Bakery style fine crumb white cake
Posted: 16 September 2009 09:44 AM   [ Ignore ]
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I’m a new member with some questions.

I used to have a small bakery in my home many years ago.  Back then, I purchased bakery cake mixes, but have no need for such a massive amount now.  I’ve come out of “mass baking retirement” to make goodies for a family wedding and bought cake and pastry flours, icing sugar, and high ratio shortening. 

Maybe it is because it has been so many years, but I’ve not been able to find a white cake recipe that has a very fine, tender crumb made from scratch.  I have TCB and have tried several recipes, but still none have come close to the fineness of the crumb I want.  I’ve even tried pound cakes.

The wedding is in a few weeks, and I need to get this right.  Does anyone have any suggestions?

Thank you all in advance.

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Posted: 16 September 2009 10:09 AM   [ Ignore ]   [ # 1 ]
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Maybe the white chocolate cake?  I was very impressed with the texture of that one.

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Posted: 16 September 2009 12:01 PM   [ Ignore ]   [ # 2 ]
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Welcome to the forum, LaMiaCucina! It’s good to have you here. I’m not sure if I have the answer to your question, but I can offer a few thoughts. First is to say that I have achieved cakes with the very fine, tender crumb you describe using Cake Bible recipes. Not a straight white cake, unfortunately for your purposes, because amazingly I’ve never had a request for one.

I have had many requests for the White Chocolate Whisper Cake, which pavlovcat has recommended to you. This is a version of Rose’s base formula for white cake (the one called White Velvet), to which she has added a small amount of white chocolate and subtracted comparable amounts of fat (butter) and sugar to compensate. If you haven’t already done so, I would make a small test cake of each—a single 6” layer would do the trick. I would also make them exactly as described, both in terms of method and ingredients (no substitutions).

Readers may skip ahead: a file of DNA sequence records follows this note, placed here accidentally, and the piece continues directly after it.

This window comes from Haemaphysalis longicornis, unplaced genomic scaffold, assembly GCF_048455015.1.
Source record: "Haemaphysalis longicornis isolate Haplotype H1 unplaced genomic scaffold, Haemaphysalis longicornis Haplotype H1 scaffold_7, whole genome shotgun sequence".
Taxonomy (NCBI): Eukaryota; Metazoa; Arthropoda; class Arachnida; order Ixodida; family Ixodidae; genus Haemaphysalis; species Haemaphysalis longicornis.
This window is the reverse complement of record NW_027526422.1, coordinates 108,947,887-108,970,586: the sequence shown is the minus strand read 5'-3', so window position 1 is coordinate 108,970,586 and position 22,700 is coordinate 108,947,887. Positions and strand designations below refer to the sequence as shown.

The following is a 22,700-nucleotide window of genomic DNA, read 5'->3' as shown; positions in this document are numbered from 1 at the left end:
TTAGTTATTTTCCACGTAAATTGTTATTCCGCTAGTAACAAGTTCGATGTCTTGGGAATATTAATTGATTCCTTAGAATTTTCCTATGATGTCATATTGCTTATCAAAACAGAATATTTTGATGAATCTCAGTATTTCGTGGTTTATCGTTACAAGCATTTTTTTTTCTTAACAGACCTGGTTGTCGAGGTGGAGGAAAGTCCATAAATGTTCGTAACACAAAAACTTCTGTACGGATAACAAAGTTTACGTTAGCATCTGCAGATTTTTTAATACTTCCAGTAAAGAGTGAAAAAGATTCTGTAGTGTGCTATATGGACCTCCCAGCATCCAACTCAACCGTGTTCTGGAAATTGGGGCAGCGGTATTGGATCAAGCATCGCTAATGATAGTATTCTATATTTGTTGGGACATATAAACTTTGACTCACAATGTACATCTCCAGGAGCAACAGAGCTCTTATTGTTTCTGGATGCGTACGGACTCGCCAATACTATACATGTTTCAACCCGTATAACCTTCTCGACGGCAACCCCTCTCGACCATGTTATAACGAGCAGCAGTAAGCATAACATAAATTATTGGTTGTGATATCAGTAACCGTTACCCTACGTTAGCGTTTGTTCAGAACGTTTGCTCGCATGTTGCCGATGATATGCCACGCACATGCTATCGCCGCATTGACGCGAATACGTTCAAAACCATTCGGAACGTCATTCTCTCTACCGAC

That said and given your past experience of using bakery cake mixes, what you may really be looking for is a recipe for a “high-ratio” cake. The industry considers the term to be dated now, but I’ll use it for want of a better one to describe recipes where emulsified shortenings and high-ratio flours are used to produce cakes with high ratios of sugar and water. This type of cake was almost universal in the industry for many years, because they were so cheap to make. They’re still available but going out of favour with consumers and bakers alike because of concern about trans-fats.

The higher ratio of sugar to flour in these cakes is usually on the order of 130 to 140%—meaning that if you used 100 grams of flour, you would use 130-140 grams of sugar. In most formulas for cake and cake-like loaves and muffins, the sugar is much less than the flour. Rose has worked out a way of using equal amounts with a variation on the high-ratio method of mixing. Hers was a brilliant discovery that meant one could use butter and regular cake flour to achieve a similar, some would say a better texture than the high-ratio cakes. Certainly, a tastier result.